mediterranean so far this year -- meaning this year has, so far, been three times deadlier than last year for refugees attempting the perilous crossing. to see our read more from the calais refugee camp, go to democracynow.org. with the u.s. election only two weeks away, both donald trump and hillary clinton are campaigning in florida today. recent polls suggest clinton may carry florida in november 8. clinton campaigned alongside massachusetts senator elizabeth warren on monday in new hampshire where warren referenced trump's comments calling clinton a nasty woman. >> nasty women have really had it with guys like you. get this, donald, nasty women are tough. nasty women are smart. and nasty women vote. amy: donald trump, meanwhile, appeared on a new hampshire
radio program where he lashed out at adult film star jessica drake, who on saturday accused trump of hugging and kissing her without her consent. she is the 11th woman to accuse trump of sexual assault. this is trump. mr. trump: one said, he grabbed me on the arm. ie is a porn star, the one cannot recently. he grabbed me and he grabbed me on the arm. i'm sure she is never been grabbed before. amy: a major trade deal between the european union and canada appears to be on the brink of collapse after belgium announced it would not sign the treaty, amid massive local opposition in three regions of belgium. the comprehensive economic and trade agreement, known as ceta, was expected to be signed this week. it requires the support of all 28 european union countries to be approved. but on monday, belgian prime minister charles michel said he could not sign the agreement, because of opposition led by belgium's socialist-run wallonia region where residents are demanding stronger labor, health and environmental protections. , in colombia, members of a peace walk have arrived in
bogota after traveling for nearly 300 miles to demand a peace deal between the colombian government and farc rebels. the march was lead by the family members of 12 politicians kidnapped by farc rebels in 2002 in valle de cauca. 11 of the 12 politicians were ultimately killed, while one survived. this is jhon jairo hoyos, whose father was one of the politicians kidnapped in 2002. >> we have walked 450 kilometers to say to colombia, our nation, that peace is possible, that we can achieve it, that we have to voice.nd unite in one no more victims. we want peace. let's make this agreement now. amy: in new york city, dozens of people protested outside the united nations and participated in a public forum to demand the united states stop funding mexican police and security forces amid a series of cases of forced disappearances and the repression of social movements. the actions were organized by the caravan against repression in mexico, which included a teacher from oaxaca, where police killed 9 people at a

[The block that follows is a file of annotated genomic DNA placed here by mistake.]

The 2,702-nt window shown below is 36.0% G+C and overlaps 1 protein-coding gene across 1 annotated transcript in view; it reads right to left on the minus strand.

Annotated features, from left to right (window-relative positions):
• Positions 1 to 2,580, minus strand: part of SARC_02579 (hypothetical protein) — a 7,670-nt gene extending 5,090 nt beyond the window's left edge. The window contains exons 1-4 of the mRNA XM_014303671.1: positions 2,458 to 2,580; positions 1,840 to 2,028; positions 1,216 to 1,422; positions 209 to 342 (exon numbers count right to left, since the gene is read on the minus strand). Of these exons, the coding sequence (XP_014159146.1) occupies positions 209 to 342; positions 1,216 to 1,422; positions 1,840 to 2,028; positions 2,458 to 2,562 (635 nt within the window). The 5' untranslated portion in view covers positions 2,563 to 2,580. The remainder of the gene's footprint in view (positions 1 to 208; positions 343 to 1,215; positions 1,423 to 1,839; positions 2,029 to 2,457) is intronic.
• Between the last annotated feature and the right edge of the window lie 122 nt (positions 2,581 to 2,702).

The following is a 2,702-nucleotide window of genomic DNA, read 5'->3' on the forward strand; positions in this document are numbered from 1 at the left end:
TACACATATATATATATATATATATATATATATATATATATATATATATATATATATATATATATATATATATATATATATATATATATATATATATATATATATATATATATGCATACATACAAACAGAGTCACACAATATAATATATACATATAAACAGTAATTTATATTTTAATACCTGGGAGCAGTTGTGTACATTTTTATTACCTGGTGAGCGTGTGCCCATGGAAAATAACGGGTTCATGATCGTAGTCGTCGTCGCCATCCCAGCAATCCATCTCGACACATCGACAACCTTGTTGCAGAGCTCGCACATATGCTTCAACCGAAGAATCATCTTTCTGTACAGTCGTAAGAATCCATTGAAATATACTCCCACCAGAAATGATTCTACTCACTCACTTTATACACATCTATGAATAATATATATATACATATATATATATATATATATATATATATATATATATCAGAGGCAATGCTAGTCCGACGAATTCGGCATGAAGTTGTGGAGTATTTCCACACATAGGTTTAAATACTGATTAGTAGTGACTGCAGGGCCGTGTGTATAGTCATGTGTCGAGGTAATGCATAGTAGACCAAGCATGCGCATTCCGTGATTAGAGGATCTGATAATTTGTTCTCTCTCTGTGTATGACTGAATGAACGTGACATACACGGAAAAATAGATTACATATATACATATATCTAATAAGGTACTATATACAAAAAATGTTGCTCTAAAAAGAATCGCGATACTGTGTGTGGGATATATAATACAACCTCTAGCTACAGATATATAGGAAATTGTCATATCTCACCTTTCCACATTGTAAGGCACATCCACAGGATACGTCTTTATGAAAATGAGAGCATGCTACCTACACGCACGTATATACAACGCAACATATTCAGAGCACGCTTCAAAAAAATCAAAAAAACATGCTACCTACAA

teachers protest in june. two mothers of the 49 missing students from the ayotzinapa rural teachers' college in the -- and eduardo garcia maganda, a student who survived the 2014 police attack on the ayotiznapa students. >> we believe it is very significant to be here in new york because the majority of the militarization projects, the transfer of funding and arms, come from the united states. it is pitiful many north americans, including mexicans who are resident on the side of the border, do not know their taxes are paying for a war in mexico that has claimed more than 100,000 deaths and about 28,000 disappearances. and in boston, massachusetts, dining hall workers and others have been negotiating. the dining hall workers have been on strike for more than 20 days to demand affordable
healthcare and an average salary of $35,000 a year. harvard's endowment is over $35 billion. and those are some of the headlines. this is democracy now, democracynow.org, the war and peace report. i'm amy goodman. legendary antiwar activist tom hayden died sunday in santa monica, california after a , lengthy illness. he was 76 years old. tom hayden spent decades shaping movements against war and for social justice. in the early 1960's, was the principal author of the port huron statement the founding , document of students for a democratic society, or sds. the statement advocated for participatory democracy and helped launch the student movement of the 1960's. tom hayden was also a freedom rider in the deep south, and helped create a national poor people's campaign for jobs and empowerment. you organize in newark, new jersey, among his books, "rebellion in newark: official violence and ghetto response." in 1968, tom hayden became one
of the so-called chicago 8 and was convicted of crossing state lines to start a riot after he helped organize protests against the vietnam war outside the democratic national convention. in 1982, hayden entered electoral politics, first winning a seat in the california state assembly, later in the california senate. we turn now to a speech hayden gave last year at a conference in washington, d.c. titled , "vietnam: the power of protest." >> i want to start off by saying how many of you i love very much and have known for such a long time. i only hope there is enough minutes and occasions here for us to get to know each other again because we have really been through a lifetime. today, we will have plenty of time for discussion, for panels, for up serve rations.